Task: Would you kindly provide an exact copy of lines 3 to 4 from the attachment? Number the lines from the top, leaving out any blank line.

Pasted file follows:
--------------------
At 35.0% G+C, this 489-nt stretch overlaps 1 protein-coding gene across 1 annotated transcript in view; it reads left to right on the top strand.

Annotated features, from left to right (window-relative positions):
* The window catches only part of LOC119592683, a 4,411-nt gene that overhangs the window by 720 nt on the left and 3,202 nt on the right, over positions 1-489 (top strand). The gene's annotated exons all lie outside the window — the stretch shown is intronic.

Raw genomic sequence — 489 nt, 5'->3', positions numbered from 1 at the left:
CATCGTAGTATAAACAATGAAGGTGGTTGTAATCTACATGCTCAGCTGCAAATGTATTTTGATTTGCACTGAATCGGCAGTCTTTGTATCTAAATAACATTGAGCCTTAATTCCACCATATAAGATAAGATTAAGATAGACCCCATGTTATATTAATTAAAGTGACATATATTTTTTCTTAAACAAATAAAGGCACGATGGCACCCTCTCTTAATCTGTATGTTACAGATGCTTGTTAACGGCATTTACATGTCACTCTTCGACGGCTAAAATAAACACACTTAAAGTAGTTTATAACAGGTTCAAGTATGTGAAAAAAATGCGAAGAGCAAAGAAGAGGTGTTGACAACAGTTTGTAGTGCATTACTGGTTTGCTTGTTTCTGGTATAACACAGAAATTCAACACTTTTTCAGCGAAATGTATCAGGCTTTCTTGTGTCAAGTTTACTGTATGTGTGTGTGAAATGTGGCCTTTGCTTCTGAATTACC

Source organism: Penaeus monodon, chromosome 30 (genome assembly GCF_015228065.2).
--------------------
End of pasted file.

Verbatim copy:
* The window catches only part of LOC119592683, a 4,411-nt gene that overhangs the window by 720 nt on the left and 3,202 nt on the right, over positions 1-489 (top strand). The gene's annotated exons all lie outside the window — the stretch shown is intronic.

Raw genomic sequence — 489 nt, 5'->3', positions numbered from 1 at the left: